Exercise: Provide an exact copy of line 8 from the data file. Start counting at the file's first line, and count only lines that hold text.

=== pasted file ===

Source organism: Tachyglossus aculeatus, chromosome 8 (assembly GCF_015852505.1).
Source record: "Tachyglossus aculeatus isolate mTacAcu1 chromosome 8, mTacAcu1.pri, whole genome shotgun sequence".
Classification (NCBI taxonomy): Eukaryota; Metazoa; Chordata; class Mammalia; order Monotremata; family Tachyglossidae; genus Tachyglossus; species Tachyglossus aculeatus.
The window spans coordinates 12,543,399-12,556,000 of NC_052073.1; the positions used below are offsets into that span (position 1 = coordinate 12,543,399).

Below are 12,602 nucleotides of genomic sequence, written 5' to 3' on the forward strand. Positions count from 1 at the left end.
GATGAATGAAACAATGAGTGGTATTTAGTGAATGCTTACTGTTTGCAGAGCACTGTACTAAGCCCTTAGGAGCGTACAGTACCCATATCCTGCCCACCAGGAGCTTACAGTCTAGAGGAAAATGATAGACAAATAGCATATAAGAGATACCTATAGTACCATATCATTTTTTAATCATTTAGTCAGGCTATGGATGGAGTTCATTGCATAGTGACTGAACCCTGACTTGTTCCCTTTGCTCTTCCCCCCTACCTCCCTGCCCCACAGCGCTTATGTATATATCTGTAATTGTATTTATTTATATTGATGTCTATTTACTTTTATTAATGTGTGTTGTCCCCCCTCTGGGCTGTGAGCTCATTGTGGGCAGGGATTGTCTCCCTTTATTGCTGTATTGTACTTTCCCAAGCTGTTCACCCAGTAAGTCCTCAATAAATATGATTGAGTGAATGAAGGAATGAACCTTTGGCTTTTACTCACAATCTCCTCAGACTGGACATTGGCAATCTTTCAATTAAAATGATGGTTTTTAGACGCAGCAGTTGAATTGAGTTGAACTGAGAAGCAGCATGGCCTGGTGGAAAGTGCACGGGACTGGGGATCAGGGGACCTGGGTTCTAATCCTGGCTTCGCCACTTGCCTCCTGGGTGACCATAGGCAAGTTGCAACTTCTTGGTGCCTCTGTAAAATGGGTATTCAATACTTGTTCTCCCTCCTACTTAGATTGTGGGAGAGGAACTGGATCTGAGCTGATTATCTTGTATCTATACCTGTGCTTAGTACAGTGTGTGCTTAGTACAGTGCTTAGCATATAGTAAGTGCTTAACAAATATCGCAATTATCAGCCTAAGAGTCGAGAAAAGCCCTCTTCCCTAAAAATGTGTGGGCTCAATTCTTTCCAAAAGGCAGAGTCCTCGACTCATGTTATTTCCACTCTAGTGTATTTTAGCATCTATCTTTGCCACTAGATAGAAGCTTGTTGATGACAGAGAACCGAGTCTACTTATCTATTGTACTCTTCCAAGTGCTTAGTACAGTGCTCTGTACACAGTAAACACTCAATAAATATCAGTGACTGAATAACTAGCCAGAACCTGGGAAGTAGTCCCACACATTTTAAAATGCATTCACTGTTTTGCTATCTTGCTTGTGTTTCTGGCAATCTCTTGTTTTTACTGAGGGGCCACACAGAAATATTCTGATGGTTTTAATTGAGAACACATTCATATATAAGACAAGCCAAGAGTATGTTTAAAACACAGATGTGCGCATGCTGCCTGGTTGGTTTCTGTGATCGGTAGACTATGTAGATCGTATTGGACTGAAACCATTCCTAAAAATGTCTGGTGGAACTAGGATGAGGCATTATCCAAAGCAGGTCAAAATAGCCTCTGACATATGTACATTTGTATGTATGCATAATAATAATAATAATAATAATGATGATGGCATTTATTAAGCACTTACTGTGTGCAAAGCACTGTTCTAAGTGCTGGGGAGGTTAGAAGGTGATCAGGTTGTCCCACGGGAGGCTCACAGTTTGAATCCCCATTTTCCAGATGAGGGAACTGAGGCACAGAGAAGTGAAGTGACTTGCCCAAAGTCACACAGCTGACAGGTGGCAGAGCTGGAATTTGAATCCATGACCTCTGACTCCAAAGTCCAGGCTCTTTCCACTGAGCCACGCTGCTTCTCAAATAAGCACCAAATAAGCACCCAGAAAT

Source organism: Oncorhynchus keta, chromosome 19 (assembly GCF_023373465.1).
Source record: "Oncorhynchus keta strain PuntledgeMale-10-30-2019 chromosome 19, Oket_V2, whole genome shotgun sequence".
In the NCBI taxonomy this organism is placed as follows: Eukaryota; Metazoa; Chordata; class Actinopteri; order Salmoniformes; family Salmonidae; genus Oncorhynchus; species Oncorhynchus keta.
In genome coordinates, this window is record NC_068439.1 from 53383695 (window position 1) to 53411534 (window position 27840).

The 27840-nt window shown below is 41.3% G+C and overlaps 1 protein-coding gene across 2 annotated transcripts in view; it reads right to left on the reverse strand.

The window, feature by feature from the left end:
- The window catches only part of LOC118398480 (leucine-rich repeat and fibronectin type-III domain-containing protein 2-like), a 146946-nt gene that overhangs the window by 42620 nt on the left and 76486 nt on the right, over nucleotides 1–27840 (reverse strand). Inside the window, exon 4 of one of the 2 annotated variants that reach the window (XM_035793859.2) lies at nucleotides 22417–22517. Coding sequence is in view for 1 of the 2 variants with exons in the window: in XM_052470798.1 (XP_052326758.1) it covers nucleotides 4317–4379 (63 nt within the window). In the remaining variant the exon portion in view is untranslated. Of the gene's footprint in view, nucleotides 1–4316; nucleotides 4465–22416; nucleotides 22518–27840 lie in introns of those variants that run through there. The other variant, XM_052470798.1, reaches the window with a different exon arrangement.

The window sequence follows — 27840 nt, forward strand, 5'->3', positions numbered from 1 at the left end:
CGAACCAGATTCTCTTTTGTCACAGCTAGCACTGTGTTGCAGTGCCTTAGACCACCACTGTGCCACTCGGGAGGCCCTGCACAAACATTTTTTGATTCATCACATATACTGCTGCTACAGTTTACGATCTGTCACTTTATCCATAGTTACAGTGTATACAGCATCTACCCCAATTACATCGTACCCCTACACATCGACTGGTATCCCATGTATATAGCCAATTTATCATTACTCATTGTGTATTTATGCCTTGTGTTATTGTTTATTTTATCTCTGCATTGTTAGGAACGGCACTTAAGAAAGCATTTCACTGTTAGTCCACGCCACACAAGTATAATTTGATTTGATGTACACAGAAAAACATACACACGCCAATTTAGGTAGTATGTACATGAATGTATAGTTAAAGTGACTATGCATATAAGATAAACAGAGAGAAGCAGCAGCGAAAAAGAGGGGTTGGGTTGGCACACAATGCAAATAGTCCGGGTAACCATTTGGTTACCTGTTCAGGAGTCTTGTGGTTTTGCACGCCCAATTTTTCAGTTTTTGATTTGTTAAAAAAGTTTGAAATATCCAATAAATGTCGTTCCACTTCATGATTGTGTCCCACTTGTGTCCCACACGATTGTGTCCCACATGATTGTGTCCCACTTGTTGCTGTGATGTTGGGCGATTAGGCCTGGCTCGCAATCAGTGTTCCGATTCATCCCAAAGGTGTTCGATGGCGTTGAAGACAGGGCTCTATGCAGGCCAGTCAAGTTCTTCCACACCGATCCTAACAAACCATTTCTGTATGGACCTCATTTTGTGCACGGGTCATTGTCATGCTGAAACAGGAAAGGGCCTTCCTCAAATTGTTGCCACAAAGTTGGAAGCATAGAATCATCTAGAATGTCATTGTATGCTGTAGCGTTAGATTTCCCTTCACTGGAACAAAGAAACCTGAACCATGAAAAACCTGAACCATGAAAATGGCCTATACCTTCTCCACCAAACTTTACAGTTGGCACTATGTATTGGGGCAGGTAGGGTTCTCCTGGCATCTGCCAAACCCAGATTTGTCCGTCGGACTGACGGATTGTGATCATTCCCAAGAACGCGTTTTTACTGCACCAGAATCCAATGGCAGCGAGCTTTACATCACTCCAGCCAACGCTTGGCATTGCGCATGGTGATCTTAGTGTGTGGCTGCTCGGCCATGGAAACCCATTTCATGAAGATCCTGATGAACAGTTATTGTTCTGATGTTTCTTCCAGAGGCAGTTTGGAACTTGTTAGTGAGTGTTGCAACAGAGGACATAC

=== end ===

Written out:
Source record: "Oncorhynchus keta strain PuntledgeMale-10-30-2019 chromosome 19, Oket_V2, whole genome shotgun sequence".